Four ducks on a pond
by William Allingham

Four ducks on a pond
A grass-bank beyond
A blue sky of spring
White clouds on the wing
What a little thing
To remember for years -
To remember with tears!

Friday, 14 August 2009

Bea - and the coming Autumn

Bea is over with us for the weekend, escaping from the noise of the Shoreham airshow. We have had a very quiet day. Our kitchen shelves arrived this morning and they are now up and running and rapidly filling up with STUFF. We need another big clear out I think. A bit of a grey old day, but no rain, just a lovely blue Channel and very green green.

A poem, for the Autumn that is coming.

Autumn in Sheffield (by me)

Leaves so lately green
lie on greener grass
On mossy stones
the squirrels pass
to deeper shades of grey and green
Into woods were Winter waits
and, breathing nearer, shakes the trees
Now we start to feed the birds
The squirrel wears her winter furs.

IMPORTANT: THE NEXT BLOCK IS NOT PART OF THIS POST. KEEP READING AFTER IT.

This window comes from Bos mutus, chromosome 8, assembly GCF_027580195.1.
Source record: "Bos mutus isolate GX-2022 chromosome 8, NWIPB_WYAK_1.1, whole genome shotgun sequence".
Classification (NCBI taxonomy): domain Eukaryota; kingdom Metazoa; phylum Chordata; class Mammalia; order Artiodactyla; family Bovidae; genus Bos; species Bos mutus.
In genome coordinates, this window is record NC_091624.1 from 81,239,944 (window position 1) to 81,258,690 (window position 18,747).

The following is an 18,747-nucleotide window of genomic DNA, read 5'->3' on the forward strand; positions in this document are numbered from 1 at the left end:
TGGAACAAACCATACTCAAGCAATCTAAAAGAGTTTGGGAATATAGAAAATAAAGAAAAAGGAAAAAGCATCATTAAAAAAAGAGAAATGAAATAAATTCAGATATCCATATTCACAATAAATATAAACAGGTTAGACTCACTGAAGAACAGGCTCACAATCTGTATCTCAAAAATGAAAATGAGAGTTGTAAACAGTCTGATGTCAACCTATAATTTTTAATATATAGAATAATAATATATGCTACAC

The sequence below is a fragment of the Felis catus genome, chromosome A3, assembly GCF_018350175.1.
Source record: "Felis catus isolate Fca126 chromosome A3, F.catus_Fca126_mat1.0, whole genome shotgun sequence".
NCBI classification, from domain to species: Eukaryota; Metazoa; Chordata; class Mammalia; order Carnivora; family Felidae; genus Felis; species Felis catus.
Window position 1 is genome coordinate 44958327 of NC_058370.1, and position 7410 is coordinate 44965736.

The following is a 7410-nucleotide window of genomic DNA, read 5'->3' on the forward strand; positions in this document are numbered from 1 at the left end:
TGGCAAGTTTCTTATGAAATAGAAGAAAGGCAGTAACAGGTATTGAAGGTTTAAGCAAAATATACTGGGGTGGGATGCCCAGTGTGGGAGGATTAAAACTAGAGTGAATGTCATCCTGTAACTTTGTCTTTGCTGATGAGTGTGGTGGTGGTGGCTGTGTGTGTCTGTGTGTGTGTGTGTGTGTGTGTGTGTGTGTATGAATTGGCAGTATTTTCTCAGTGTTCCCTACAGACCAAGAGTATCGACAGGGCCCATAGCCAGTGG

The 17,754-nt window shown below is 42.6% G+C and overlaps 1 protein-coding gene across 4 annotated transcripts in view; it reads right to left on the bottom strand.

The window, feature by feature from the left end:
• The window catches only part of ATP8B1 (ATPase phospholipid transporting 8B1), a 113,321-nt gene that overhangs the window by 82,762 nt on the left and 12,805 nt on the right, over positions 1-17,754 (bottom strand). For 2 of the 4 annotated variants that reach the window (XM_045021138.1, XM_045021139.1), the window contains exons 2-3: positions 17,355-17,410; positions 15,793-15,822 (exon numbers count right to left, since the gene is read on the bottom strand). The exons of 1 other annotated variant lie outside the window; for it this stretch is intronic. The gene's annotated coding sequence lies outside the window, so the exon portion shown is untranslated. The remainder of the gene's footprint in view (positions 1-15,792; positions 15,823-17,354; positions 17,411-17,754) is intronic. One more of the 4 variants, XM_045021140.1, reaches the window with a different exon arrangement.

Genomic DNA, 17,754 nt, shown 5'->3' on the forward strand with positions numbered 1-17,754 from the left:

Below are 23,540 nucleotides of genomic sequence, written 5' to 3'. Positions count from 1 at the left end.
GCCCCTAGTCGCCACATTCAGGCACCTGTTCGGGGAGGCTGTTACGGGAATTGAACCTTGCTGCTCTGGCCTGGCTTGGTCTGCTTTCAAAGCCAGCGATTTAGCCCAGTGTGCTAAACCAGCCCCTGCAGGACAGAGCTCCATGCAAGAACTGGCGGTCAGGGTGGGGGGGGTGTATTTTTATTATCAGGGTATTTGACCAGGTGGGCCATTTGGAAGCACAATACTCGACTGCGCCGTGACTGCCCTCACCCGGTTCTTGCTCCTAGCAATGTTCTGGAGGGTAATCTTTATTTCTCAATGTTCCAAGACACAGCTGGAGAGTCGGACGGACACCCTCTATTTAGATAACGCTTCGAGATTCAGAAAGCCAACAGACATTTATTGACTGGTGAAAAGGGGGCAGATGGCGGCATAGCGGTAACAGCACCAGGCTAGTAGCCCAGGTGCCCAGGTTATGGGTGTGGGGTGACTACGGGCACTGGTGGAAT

Wednesday, 12 August 2009

The strange effect artists have on us ladies

We all went to the Waterhouse Exhibition at the Royal Academy today. I have loved Waterhouse since I was a child with my Golden Treasury book of Art. We saw a lot of the old favourites, like Hylas and the Nymphs, and Echo and Narcissus.

I again noted the strange way us ladies act whenever an artist walks past us. We instantly start taking a bath - or, oops, we fall out of the top of our frocks.

Yet the effect seems to lose its power once we are over 30.

I suppose we must learn how not to do it.

Or could there be some other reason?

Tuesday, 11 August 2009

An invitation

An invitation arrived today for: Two Birthdays and a Wedding - the couple concerned are 140 this year and have been married for 25 years. We hope to go up North for the occasion, though in my case it will only be to celebrate the wedding, as I don't celebrate birthdays.

The invitees understand and are happy with that.

Captain Butterfly had his best day ever - see his blog.